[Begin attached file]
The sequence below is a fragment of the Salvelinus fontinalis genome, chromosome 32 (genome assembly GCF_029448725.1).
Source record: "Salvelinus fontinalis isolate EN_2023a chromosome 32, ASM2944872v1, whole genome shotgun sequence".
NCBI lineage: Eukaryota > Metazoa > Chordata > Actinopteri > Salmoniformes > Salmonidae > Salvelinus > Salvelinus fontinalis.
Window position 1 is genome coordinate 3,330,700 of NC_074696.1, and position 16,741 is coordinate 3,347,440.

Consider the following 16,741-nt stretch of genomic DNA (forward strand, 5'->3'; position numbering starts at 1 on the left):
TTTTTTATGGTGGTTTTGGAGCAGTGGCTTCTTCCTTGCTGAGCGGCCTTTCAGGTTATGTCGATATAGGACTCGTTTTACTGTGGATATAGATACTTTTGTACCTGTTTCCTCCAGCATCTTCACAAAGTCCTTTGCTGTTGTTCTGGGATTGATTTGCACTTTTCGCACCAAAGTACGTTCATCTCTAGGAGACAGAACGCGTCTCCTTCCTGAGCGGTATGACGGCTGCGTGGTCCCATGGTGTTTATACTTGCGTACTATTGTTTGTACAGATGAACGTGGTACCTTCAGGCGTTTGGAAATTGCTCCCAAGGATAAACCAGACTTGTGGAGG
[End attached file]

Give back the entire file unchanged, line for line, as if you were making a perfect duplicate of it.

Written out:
The sequence below is a fragment of the Salvelinus fontinalis genome, chromosome 32 (genome assembly GCF_029448725.1).
Source record: "Salvelinus fontinalis isolate EN_2023a chromosome 32, ASM2944872v1, whole genome shotgun sequence".
NCBI lineage: Eukaryota > Metazoa > Chordata > Actinopteri > Salmoniformes > Salmonidae > Salvelinus > Salvelinus fontinalis.
Window position 1 is genome coordinate 3,330,700 of NC_074696.1, and position 16,741 is coordinate 3,347,440.

Consider the following 16,741-nt stretch of genomic DNA (forward strand, 5'->3'; position numbering starts at 1 on the left):
TTTTTTATGGTGGTTTTGGAGCAGTGGCTTCTTCCTTGCTGAGCGGCCTTTCAGGTTATGTCGATATAGGACTCGTTTTACTGTGGATATAGATACTTTTGTACCTGTTTCCTCCAGCATCTTCACAAAGTCCTTTGCTGTTGTTCTGGGATTGATTTGCACTTTTCGCACCAAAGTACGTTCATCTCTAGGAGACAGAACGCGTCTCCTTCCTGAGCGGTATGACGGCTGCGTGGTCCCATGGTGTTTATACTTGCGTACTATTGTTTGTACAGATGAACGTGGTACCTTCAGGCGTTTGGAAATTGCTCCCAAGGATAAACCAGACTTGTGGAGG